Also, check yourself. Are you polarized? Do you make assumptions about the “other” party? Are you unwilling to hear anything from someone who doesn’t agree? You may want to ask yourself why, and if your hard-line stance is really one you want to hold.

Keep Things in Perspective

There are so many aspects of politics that get blown out of proportion. Presidents are pegged as not having the best interest of the country at heart, stances are boiled down to a single issue, and interest groups are given overly-simplified names. But, is there really a person who has taken on the incredibly stressful role of president that hasn’t had the best interest of America at heart? You can’t run for president without being patriotic! Why would you?

It’s the same thing as characterizing stances for tax brackets as either “protecting the wealthy” or “robbing from the rich and giving to the poor.” These are such oversimplifications of complex policy ideologies that the actual root of the issues becomes hazy. Instead, keep things in perspective by concentrating on issues instead of characterizations.

Similar characterizations happen in the realm of interest groups, as well. Sure, there may be a “pro-life” group, but is the “pro-choice” side really against life? No- no one is against life. Such names automatically create polarization and hostility. Instead, use descriptions that aren’t as judgmental, such as “opposed to abortion rights” or “in favor of abortion rights.” Be fair!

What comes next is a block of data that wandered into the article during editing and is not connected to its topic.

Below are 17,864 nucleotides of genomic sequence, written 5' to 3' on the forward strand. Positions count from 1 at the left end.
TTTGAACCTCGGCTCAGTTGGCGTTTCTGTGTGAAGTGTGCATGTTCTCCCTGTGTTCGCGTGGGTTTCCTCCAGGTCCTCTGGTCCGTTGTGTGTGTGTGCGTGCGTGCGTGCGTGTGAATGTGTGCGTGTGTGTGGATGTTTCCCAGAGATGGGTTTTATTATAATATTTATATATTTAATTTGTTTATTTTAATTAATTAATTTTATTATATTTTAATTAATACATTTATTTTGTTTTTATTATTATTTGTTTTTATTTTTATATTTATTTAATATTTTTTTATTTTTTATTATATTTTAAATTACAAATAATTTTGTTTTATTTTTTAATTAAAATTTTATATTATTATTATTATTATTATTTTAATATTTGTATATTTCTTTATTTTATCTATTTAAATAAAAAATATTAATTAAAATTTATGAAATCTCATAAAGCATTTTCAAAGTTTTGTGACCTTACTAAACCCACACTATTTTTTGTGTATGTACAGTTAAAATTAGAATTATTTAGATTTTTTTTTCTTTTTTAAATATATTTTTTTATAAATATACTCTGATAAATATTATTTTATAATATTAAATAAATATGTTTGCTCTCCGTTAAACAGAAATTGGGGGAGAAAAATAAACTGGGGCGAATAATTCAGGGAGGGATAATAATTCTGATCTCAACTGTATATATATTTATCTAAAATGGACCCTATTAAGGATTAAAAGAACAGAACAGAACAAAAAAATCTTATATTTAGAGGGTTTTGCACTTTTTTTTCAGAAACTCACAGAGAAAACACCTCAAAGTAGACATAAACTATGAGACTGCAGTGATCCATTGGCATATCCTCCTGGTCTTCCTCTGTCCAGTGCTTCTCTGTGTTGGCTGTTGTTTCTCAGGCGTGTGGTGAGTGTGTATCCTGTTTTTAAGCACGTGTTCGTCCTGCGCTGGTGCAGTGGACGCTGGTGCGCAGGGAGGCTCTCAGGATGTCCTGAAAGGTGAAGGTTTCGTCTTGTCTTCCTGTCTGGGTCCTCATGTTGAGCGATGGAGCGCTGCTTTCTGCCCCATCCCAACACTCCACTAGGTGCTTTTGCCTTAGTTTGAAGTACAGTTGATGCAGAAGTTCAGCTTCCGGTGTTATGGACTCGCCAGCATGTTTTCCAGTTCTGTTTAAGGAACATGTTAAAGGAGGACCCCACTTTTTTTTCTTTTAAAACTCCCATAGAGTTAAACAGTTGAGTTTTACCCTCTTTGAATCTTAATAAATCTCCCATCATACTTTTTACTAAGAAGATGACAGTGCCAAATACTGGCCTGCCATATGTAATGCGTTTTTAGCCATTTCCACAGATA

Argue with Civility (and Humanity)

Political conversations amongst college students can be great- enlightening, thoughtful, and passionate. Yet, civility is also an important key. Arguing with civility is having a respectful conversation. It is perhaps disagreeing, yet respecting the other’s opinion and being able to accept that, although you may not agree, they have a valid point.

Let’s take a look at election tactics, shall we? Name-calling, personal attacks, and smear campaigns are all indicators that civil arguments are becoming extinct. It has become normal to discount, or even ignore, others’ opinions if they don’t agree with you. Instead, we should be embracing new ideas and opposing viewpoints as ways to expand our way of thinking. That’s the whole point of a two-party system, right?

Even worse, opponents are becoming dehumanized and grouped together. It’s easy to forget that every individual is different when their political ideology is their only defining factor. So, instead of mentally categorizing someone as a certain type of person, realize that everyone wants the same basic things from life. They want to be protected, they want to have a roof over their head and food to eat, they want to be happy.  That’s humanity.

Diversity of opinion is vital in making a democracy function. Yet, how are we all, as citizens of America, supposed to make smart, well thought-out policy when forced to choose between two increasingly oppositional sides? We shouldn’t have to. Argument should be fair, conversation should be bipartisan, and compromise should be common. And we, as college students and the next professional leaders, should do our part to make it so.